The modified Rankin scale (mRS) is a standard measure of outcome used in stroke research, but interrater variability exists and unlike imaging markers in which central adjudication is often used, central adjudication of the mRS has not been validated. This can be problematic for studies in which local adjudication of the mRS may lead to observer bias. Video based central adjudication can help with the problem of observer bias and a previous study showed good agreement between central and local evaluation of mRS. In order to better address this, a secondary analysis of the REVASCAT study was completed to look at the feasibility of central mRS adjudication and to compare phone versus video-based central adjudication against the outcome standard of 24-hour infarct volume on neuroimaging.

Patients were assigned a 90-day mRS both locally using a structured interview in a face-to-face visit by an mRS-certified neurologist not involved in the patient’s management as well as centrally. The central adjudication of the mRS was done initially by an external mRS-certified nurse by telephone call using a structured interview, but due to discordance of local and central scores, was changed to a video adjudication method by a single external, mRS-certified neurologist. Significantly, the authors found:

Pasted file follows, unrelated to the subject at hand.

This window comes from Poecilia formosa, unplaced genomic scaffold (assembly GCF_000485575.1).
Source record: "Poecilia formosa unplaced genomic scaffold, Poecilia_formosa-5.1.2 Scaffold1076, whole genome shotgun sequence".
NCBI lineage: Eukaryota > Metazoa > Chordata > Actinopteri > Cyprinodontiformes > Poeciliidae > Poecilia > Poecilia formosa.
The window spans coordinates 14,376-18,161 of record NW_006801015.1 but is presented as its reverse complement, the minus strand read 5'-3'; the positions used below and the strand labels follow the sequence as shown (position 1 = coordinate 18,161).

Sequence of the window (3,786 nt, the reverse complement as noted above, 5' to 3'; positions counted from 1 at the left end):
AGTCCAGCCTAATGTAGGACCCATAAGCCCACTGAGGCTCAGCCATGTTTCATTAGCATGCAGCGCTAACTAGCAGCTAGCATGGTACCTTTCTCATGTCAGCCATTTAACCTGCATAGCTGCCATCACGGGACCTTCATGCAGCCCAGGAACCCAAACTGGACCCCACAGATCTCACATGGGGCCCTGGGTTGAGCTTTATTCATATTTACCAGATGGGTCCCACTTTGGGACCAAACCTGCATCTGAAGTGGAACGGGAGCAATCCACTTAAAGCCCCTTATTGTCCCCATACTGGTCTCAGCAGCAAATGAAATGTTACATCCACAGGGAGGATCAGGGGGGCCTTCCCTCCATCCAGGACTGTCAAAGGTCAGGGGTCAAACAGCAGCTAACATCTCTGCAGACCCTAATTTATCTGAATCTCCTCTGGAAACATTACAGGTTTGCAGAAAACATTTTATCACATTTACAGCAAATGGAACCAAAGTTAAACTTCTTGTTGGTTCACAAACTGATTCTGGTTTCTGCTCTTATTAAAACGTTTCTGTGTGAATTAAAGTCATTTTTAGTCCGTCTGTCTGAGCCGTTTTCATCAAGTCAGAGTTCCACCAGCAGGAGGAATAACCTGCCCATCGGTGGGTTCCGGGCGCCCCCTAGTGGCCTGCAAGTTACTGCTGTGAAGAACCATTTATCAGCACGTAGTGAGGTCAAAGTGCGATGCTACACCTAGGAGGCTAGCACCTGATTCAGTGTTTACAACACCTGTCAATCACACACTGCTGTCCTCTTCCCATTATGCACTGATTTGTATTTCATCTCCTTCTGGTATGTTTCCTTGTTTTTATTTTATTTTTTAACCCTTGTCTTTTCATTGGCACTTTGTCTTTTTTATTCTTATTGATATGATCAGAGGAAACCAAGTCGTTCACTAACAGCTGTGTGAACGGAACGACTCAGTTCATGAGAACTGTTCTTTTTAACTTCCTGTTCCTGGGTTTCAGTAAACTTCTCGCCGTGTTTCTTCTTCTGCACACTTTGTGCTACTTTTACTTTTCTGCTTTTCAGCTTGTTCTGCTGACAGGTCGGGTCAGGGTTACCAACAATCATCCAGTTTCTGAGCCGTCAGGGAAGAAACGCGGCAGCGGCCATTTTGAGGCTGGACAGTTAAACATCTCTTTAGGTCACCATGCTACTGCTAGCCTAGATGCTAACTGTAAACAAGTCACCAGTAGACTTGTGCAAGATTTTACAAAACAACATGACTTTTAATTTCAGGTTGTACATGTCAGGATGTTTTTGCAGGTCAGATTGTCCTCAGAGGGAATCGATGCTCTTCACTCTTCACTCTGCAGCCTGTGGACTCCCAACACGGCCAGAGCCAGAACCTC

• Central adjudication, including video adjudication, was feasible; patient information remained secure, video protocol was brief, and the laptop used for video-taping was portable.
  • The inter-rater agreement between local and central assessors was higher when the central assessment was done by video, with 62.5% concordance when central assessment was done by phone compared to 86.8% concordance when central assessment was done by video. In a subset of 55 patients who received both modalities of central adjudication, the agreement was 67.3%, with a wider range of assigned mRS by the phone assessor compared to the video assessor in comparison to the local adjudicator.

The majority of local face-to-face interviews were rated by a central video evaluator as reliable (71.7%), but 10.4% were rated as poor and 17.9% as acceptable. The higher the quality of face-to-face interview, the better the agreement between video based and local assessment.

What does this mean for clinical studies? This does support the feasibility of central adjudication of the mRS using video-taped recordings, which can have a significant impact on the way stroke research is done. Neuroimaging is easily assessed centrally by blinded investigators, but imaging markers do not necessarily correlate with quality of life, which is a much more clinically significant endpoint for both patients and physicians.

By |December 30th, 2015|treatment|0 Comments